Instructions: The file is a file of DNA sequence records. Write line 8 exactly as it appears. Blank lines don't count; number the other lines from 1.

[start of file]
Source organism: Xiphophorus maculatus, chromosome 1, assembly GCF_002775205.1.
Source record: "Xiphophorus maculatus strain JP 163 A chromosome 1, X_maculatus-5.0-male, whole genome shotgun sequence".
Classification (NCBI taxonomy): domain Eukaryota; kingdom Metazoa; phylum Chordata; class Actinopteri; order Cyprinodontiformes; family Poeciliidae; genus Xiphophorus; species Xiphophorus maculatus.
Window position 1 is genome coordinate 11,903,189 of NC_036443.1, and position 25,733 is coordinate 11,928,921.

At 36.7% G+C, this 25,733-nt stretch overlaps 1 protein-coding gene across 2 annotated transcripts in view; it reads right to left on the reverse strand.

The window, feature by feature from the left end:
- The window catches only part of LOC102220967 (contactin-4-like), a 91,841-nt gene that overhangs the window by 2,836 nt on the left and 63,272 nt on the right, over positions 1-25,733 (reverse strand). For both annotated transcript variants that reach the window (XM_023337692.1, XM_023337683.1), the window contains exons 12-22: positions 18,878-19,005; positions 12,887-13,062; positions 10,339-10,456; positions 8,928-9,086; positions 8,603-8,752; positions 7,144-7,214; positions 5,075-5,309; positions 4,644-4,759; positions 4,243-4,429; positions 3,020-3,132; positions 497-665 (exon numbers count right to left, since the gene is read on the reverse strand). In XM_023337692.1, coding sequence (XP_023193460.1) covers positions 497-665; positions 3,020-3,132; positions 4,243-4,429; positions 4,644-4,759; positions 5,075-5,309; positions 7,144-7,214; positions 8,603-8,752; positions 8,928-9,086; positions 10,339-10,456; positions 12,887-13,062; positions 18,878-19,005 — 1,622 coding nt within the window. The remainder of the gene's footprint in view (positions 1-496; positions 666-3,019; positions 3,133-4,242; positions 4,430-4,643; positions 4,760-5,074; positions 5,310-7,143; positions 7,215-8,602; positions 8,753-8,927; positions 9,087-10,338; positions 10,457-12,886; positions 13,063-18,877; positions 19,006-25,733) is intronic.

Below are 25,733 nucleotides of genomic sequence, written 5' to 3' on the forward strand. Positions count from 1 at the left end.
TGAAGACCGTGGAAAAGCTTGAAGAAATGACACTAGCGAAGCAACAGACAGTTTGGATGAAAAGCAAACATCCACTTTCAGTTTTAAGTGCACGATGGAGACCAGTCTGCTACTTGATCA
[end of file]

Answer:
Below are 25,733 nucleotides of genomic sequence, written 5' to 3' on the forward strand. Positions count from 1 at the left end.